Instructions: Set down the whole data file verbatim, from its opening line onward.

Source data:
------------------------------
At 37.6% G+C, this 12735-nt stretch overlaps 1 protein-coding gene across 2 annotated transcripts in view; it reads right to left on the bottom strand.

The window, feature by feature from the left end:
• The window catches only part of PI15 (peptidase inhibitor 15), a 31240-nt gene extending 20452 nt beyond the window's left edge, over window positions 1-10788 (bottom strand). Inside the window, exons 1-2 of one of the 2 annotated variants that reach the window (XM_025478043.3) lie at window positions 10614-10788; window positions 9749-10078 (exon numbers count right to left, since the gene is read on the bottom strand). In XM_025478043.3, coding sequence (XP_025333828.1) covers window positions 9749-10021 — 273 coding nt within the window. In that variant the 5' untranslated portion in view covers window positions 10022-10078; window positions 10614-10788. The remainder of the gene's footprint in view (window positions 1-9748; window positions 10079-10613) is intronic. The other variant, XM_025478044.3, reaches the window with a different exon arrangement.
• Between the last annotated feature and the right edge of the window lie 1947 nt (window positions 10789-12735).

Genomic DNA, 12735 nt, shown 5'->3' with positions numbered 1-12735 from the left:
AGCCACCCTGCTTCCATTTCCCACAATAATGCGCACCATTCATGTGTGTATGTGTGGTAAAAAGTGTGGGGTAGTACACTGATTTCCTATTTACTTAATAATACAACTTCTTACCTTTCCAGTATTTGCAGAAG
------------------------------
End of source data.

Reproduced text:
At 37.6% G+C, this 12735-nt stretch overlaps 1 protein-coding gene across 2 annotated transcripts in view; it reads right to left on the bottom strand.

The window, feature by feature from the left end:
• The window catches only part of PI15 (peptidase inhibitor 15), a 31240-nt gene extending 20452 nt beyond the window's left edge, over window positions 1-10788 (bottom strand). Inside the window, exons 1-2 of one of the 2 annotated variants that reach the window (XM_025478043.3) lie at window positions 10614-10788; window positions 9749-10078 (exon numbers count right to left, since the gene is read on the bottom strand). In XM_025478043.3, coding sequence (XP_025333828.1) covers window positions 9749-10021 — 273 coding nt within the window. In that variant the 5' untranslated portion in view covers window positions 10022-10078; window positions 10614-10788. The remainder of the gene's footprint in view (window positions 1-9748; window positions 10079-10613) is intronic. The other variant, XM_025478044.3, reaches the window with a different exon arrangement.
• Between the last annotated feature and the right edge of the window lie 1947 nt (window positions 10789-12735).

Genomic DNA, 12735 nt, shown 5'->3' with positions numbered 1-12735 from the left:
AGCCACCCTGCTTCCATTTCCCACAATAATGCGCACCATTCATGTGTGTATGTGTGGTAAAAAGTGTGGGGTAGTACACTGATTTCCTATTTACTTAATAATACAACTTCTTACCTTTCCAGTATTTGCAGAAG